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The Local Cheers

Water Into Wine Owner Prioritizes Safety Over Sales

In 2011, Candace Viox was having a hard time. On top of grappling with health issues and an impending divorce, her mother passed away unexpectedly. It was a perfect storm of events that left her wondering what in the world she was supposed to do next.

“I’d drop my kids off at school and then sit in bars and drink. Even though I wasn’t making good decisions to cope, I realized all these places were filled with men and I got sick of it. I didn’t want to watch ESPN on big TVs or be talked to,” she says. “I was sick of it. There was no girl bar or ladies’ lounge.”

So, the following year, she packed up her four kids and went back to California, where Candace was born and raised, having moved to Tennessee during her senior year of high school. It was July 2012. She was at the beach with friends, exhausted and angry at God.

“Everywhere reminded me of my mom. My kids were excited to move back, but I still wasn’t at peace. Her death was sudden, and I had no time to process. I just couldn’t cry anymore. It was such a bad time,” she says.

Standing on the pier in despair, Candace fell to her knees and cried out, which is when she felt a nudge from above, asking, “Are you done yet?”

“I stood up, brushed the sand off my knees, went back to the firepit where my kids were and said, ‘We’re going back to Tennessee.’ It was in that moment that I realized God wasn’t done with me yet,” she says. “I was sitting on the couch early one morning when I looked up and said, ‘Fine. I’m back.’ In that moment, I was alone, and God said, ‘Go back to school.’ I was like, really? I got on the computer and typed ‘old person going back to school’ and Pellissippi shows up.”

She laughs at this now, but at the time it was an act of blind faith. She had a growing interest in hospitality, and she never forgot how obnoxious it was to want to sit down in a bar and have a glass of wine without being hassled. Pellissippi State Community College had a program that suited her interests, so she enrolled, dressed up for the first day of class, and sat in the front row. Through her classes and connections with other business leaders in the community, a concept started to develop.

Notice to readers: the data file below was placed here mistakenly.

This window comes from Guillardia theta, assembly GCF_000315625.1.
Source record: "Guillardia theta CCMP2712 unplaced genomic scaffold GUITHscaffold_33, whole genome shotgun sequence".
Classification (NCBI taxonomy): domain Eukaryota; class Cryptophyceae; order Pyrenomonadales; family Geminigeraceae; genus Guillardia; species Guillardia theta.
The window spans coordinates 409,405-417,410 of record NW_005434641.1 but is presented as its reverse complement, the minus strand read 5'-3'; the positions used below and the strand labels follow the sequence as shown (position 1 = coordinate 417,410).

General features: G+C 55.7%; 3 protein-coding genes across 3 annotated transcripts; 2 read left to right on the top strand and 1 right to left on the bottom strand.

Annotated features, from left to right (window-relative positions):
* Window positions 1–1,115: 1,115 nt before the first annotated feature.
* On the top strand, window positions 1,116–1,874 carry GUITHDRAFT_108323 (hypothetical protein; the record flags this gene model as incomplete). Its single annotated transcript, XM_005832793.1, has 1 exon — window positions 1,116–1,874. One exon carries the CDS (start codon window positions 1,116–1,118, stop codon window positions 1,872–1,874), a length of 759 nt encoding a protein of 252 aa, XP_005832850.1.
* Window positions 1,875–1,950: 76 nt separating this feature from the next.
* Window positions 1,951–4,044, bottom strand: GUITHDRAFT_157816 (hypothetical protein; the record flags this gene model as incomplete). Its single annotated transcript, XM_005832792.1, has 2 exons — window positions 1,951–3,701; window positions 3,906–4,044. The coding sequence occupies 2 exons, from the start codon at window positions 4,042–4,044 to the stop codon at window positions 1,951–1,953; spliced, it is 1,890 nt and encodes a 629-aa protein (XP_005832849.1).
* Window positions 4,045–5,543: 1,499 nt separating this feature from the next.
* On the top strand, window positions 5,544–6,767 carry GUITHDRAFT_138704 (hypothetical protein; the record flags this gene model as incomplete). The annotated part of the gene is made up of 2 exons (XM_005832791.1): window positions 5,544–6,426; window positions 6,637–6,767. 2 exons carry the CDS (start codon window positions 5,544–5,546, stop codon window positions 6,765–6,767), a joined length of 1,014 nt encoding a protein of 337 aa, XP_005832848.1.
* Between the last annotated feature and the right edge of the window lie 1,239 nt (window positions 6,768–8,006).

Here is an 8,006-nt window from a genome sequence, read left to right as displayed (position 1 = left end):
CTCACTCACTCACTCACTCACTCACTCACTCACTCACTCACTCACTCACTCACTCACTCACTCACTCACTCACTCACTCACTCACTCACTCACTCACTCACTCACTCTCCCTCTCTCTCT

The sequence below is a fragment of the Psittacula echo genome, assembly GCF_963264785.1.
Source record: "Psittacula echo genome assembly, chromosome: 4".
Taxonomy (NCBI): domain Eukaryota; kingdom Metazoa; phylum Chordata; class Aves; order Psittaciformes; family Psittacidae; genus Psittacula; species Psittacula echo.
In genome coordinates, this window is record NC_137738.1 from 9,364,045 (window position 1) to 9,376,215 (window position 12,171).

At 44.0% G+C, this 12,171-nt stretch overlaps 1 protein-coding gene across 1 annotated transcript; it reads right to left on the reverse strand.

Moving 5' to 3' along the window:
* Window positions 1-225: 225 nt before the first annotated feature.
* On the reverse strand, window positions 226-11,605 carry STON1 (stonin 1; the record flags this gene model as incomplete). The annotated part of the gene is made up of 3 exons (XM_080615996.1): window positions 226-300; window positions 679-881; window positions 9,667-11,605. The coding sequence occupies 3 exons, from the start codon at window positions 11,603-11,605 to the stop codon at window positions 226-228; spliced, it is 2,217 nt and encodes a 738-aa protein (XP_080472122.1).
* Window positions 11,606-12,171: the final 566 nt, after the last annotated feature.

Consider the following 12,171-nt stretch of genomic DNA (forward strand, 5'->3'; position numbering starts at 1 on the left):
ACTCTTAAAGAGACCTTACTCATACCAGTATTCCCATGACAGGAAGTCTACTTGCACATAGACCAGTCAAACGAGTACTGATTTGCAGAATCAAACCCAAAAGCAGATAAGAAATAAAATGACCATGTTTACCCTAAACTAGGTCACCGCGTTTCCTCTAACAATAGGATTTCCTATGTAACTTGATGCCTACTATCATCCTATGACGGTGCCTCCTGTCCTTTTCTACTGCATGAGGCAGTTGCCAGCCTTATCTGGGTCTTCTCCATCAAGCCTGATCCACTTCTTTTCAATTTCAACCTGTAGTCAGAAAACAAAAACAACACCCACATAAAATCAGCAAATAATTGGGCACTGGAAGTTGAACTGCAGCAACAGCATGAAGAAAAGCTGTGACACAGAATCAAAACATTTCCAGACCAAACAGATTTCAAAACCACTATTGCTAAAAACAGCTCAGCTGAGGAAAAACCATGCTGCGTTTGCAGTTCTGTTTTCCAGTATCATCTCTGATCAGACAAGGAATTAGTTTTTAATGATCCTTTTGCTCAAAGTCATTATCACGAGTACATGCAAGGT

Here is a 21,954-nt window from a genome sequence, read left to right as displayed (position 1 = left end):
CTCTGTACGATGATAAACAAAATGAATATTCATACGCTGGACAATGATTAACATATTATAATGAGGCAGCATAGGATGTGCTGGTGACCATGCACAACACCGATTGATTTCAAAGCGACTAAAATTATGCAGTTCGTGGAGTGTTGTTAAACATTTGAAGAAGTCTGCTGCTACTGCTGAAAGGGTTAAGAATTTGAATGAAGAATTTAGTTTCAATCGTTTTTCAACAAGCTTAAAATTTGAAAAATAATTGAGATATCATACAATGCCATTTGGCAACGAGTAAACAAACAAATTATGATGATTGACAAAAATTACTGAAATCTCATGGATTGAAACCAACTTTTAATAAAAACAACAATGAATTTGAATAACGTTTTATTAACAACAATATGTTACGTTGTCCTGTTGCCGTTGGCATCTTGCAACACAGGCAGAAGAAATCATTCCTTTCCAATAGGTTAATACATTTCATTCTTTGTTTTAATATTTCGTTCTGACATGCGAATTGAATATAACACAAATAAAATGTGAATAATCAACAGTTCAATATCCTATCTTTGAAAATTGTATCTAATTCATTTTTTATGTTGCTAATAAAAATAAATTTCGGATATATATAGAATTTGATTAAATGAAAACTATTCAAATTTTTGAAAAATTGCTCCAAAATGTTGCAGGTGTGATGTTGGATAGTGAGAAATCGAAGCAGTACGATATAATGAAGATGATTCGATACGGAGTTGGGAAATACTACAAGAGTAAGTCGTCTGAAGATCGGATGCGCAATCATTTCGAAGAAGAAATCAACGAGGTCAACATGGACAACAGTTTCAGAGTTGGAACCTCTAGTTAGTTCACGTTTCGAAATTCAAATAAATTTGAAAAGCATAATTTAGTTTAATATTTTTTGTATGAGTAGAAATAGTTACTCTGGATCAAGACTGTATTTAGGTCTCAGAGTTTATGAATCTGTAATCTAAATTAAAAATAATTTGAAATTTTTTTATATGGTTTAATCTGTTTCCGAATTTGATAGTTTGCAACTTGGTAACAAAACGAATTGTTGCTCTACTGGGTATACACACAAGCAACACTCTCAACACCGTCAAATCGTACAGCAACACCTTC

“I wrote it all on a napkin in Bonefish Grill: This is what I picture – a U-shaped bar so people can connect. No TVs. All the tables can link up so a group of girlfriends can easily grab another table. Never serving Bud Light or Jägermeister,” she says, laughing. “I got my business plan going and got an internship at Seasons. I showed up and Deron Little let me do everything – I was a hostess, server, worked on the line, and did everything for about 14 months.”

Water Into Wine opened in 2016, and it was exactly the vision Candace had from the beginning. Yes, it’s a bistro that serves cocktails and wine, and there’s a full kitchen where everything is made from scratch, including vegetarian and vegan options. The decor is welcoming, and the space is rentable for private parties and special events. But Candance insists Water Into Wine isn’t a bar. Instead, she calls it “a relational lounge.” There are extra touches that make the place stand out from the rest, like scripture verses posted on the bathroom walls, reminders that no one is ever alone, or Angel Shots, which is a special drink a woman can order to alert the staff that she needs help getting out of a bad situation.

“We’ve used it once,” says Candace. “Couples can meet up and if it ends up being not what you though, we have their back.”

More than anything, Candace wants Water Into Wine to be a safe place to enjoy good company.

When she needed it, there was no neighborhood Cheersin Farragut, a safe place for a woman who just lost her mom to go have a drink without being hit on.

"We don't need to be saved," says Candace. "Sometimes we want to go to a place to meet our girlfriends and be loved on."

"We don't need to be saved," says Candace. "Sometimes we want to go to a place to meet our girlfriends and be loved on."